|'Common Ground' (acrylic on canvas, 120 x 120, 2019), by Bolaji Ogunwo.|
Ogunwo’s gospel of resilient patriotic struggle came as a solo art exhibition titled More Than Meets The Eye, shown at International
Institute for Creative Development (IICD) Centre, FCT, Abuja.
Disturbed by what he termed as “exodus” of Nigerians seeking
emigration to overseas, Ogunwo, a Fine Art teacher brings into the Nigerian nationhood challenge narrative his visual inputs of
motivational perspectives. His second major exhibition in less than one year, More Than Meets The Eye makes the artist’s third solo shows overall.
Between sustaining his signature and creating fresh canvas, Ogunwo strokes a subtle change and balance. Among such chains of styles and techniques comes a diptych titled ‘Exodus’, which represents movement of people in general. Dripped in ethnic colours, the diptych perhaps draws attention to cross-border emigration. However, in bringing the essence of visual communication into the compartmented piece, Ogunwo plays around native and ethnic colours to spice the theme.
In simplified themes, Ogunwo takes his audience through paintings that
come down from the elitist ladder of art appreciation. Among such is a rendition from high angle view titled ‘Hope Arising.’ Blending the illusion of space with expectation, Ogunwo applies the art and science of representation to create a painting that inspires those who eagerly look up to some kind of expectation.
If lighting technique is a strength to some artists in painting, for Ogunwo, creating subtle contrast between light and shade appear to boost the texture of his canvas. His palettes inspire light and shade movements in parallel directions, creating suspense that eventually takes a common melting point in visual coherence of aesthetic value.
Being an artist gives him the impression that even creativity can be applied to all aspects of human challenges, nationhood inclusive. He
argues that places or land don’t make the people, but “the people make the places.” For those who have chosen no second country except Nigeria, Ogunwo has something for them: “The worst is here, but the best is yet to come, hence, I go nowhere but here.”
Ogunwo’s return to the art exhibition circuit, specifically, outside his academic space twice in one year has, again, confirmed that the town and the gown coalescence works for discerning professionals across divides.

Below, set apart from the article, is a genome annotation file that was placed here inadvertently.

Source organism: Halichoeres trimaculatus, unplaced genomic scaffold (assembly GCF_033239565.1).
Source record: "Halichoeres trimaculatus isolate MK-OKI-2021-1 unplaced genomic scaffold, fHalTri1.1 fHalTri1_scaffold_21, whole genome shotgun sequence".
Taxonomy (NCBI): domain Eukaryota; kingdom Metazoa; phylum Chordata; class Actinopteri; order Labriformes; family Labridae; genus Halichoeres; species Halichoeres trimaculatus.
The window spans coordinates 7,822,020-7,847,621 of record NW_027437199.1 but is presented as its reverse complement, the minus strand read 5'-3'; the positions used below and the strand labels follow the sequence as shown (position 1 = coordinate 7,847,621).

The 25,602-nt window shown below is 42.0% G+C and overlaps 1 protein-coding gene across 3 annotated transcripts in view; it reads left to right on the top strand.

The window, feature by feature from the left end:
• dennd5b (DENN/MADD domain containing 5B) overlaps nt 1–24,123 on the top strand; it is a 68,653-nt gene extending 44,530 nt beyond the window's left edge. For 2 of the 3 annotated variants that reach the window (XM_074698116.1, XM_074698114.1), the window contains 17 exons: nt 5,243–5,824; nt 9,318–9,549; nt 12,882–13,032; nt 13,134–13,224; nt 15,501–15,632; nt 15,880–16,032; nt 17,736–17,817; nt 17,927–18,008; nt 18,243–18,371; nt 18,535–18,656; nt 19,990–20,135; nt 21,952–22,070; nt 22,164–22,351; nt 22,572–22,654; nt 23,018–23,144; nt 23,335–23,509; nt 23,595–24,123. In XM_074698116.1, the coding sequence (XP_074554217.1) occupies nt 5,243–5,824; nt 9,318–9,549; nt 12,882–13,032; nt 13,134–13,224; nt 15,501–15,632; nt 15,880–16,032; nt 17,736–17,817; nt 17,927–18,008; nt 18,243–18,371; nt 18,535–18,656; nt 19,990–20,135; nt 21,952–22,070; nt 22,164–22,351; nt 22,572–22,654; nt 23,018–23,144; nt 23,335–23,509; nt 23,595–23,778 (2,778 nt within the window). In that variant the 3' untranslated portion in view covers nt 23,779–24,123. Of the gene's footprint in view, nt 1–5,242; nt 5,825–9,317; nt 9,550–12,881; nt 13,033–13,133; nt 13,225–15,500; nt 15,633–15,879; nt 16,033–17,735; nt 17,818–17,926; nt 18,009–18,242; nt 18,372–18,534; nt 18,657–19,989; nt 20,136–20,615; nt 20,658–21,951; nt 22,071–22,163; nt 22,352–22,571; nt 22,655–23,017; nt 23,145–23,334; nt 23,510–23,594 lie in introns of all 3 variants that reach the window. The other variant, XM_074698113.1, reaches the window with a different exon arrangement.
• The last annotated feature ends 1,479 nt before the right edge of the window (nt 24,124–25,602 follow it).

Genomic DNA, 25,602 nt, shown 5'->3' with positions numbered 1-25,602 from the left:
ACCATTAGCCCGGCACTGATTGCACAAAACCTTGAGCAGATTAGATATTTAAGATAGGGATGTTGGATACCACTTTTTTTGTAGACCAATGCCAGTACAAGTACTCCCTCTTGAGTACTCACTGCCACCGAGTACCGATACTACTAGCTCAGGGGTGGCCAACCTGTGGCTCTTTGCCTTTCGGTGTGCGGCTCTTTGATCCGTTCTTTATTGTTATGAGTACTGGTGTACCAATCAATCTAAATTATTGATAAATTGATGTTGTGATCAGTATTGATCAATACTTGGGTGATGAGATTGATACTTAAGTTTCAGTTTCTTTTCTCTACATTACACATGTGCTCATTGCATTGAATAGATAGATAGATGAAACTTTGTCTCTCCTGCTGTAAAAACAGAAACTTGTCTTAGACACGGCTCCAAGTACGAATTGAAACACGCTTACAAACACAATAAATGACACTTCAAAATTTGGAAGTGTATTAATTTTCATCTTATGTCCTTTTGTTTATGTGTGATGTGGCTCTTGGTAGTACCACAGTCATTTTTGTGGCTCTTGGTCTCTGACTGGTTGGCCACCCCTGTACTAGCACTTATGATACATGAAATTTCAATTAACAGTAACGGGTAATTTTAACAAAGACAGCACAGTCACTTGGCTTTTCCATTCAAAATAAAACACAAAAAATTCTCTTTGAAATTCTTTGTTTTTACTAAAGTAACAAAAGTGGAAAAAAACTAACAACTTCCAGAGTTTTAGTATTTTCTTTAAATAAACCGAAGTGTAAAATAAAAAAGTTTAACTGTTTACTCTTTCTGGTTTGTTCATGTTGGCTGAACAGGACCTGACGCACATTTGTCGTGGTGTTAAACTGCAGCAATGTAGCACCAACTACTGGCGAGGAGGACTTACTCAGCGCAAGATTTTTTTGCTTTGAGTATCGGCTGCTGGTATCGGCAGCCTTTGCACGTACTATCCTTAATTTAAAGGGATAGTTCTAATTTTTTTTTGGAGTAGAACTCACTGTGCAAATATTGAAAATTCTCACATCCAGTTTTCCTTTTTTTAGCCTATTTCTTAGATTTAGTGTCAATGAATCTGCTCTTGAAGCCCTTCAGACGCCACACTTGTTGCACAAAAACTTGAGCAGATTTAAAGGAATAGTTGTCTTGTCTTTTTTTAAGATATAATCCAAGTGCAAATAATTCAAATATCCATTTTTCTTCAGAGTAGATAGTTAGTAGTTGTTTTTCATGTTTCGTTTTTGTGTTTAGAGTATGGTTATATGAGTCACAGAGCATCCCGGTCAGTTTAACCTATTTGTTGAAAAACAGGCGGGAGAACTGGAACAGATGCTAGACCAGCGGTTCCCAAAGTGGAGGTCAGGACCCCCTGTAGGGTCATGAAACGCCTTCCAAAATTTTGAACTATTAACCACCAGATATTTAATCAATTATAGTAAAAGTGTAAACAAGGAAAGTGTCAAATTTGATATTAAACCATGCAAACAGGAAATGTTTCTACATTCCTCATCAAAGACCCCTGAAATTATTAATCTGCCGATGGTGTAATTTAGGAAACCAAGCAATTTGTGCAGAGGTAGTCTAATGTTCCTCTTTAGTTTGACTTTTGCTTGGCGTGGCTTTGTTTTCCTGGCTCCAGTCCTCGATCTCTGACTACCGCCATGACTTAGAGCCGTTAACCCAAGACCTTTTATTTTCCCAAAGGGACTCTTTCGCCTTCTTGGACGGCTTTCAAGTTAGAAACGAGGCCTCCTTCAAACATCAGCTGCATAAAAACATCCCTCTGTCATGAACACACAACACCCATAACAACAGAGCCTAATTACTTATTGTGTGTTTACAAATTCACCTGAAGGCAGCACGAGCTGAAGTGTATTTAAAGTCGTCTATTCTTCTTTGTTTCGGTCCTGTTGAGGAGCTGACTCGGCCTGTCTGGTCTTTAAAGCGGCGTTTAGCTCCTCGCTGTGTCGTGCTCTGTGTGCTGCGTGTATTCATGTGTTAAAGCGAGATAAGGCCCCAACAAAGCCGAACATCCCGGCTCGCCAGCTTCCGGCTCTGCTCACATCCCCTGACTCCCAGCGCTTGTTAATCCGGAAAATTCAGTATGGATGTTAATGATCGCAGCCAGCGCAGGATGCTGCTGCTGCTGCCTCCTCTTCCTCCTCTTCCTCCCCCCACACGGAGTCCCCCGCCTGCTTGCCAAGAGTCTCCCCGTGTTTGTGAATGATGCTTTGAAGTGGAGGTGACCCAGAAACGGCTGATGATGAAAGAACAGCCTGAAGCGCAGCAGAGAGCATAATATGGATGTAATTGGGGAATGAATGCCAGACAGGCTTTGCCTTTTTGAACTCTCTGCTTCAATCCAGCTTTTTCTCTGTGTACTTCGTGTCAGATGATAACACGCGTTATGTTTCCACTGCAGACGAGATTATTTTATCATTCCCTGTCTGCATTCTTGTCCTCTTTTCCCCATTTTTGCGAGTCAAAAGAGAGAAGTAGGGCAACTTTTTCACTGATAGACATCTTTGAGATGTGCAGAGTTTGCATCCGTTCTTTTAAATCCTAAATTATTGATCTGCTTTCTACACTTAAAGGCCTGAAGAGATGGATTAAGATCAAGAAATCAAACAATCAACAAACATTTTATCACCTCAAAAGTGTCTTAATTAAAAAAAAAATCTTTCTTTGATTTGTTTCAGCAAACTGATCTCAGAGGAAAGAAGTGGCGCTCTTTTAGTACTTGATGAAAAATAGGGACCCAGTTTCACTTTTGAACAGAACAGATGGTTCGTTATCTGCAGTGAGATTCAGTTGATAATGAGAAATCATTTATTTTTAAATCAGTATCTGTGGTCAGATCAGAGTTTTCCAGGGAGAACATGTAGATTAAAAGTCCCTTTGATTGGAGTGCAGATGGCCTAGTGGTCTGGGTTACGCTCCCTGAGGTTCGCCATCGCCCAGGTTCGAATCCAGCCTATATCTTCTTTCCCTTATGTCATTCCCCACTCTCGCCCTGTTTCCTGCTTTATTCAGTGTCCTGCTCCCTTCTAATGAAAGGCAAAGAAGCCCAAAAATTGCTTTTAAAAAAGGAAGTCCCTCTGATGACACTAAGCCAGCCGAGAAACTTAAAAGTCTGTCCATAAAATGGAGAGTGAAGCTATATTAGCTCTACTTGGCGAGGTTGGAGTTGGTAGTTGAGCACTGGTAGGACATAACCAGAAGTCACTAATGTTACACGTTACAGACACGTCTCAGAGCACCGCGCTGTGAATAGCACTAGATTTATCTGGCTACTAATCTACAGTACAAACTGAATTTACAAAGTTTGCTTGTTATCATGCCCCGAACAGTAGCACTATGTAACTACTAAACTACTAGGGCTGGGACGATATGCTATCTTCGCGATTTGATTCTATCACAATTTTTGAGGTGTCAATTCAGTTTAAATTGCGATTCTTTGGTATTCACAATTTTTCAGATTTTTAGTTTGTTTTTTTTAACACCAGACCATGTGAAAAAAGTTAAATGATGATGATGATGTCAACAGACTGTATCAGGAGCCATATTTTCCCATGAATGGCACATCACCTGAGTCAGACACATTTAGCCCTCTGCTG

With a debut solo titled Chronicles in 2008, Ogunwo, a lecturer at the Creative Arts Department, University of Lagos announced his arrival on the art exhibition circuit. Six years after, he returned with Visual Cocktail, shown at Terra Kuture, Victoria Island, Lagos.
Tracking Ogunwo’s oeuvre – from 2008 till date – the simplicity of
some his themes is among the attractions to his canvas. For examples domestic items and chores, ususally built among his exhibits suggest that as much as most artists like to flaunts their depth of conceptual and intellectual strength, simple themes, particularly of domestic objects are also integral part of communication ability in visual context. The metaphor of contentment could be distilled in ‘Abundance’, a simple painting of vase and its plants contents.
From three solo shows in Lagos, Ogunwo’s spreading of his canvas to
the FCT Abuja, expands the artist’s horizon. A gallery statement from
IICD explains how the new centre assimilated the artist’s works and
presented them to the art lovers in Abuja.
“We, at IICD Center, are honoured to share with you again the immerse
depth, expressive and high impressionist works of Bolaji Ogunwo,” Nduwhite Ndubuisi writes. ”It is not very often that we present recent works of an artist in this manner, but this curated collection of Ogunwo's recent works titled,”
|‘Exodus’ , acrylic on canvas diptych, 105 x 210 cm, by Bolaji Ogunwo.|
“In his words, ‘The upsurge of emigration in recent times has become worrisome for me as a creative luminary. Like never before, certain embassies are bombarded daily by Nigerians in a bid to obtain visas, not for vacation but obviously for permanent relocation due to lingering challenges ranging from corruption and banditry to incessan killings that permeate the nation.... Nothing seems to be working, nevertheless, there is more to this, than meets the eye.”
- Tajudeen Sowole.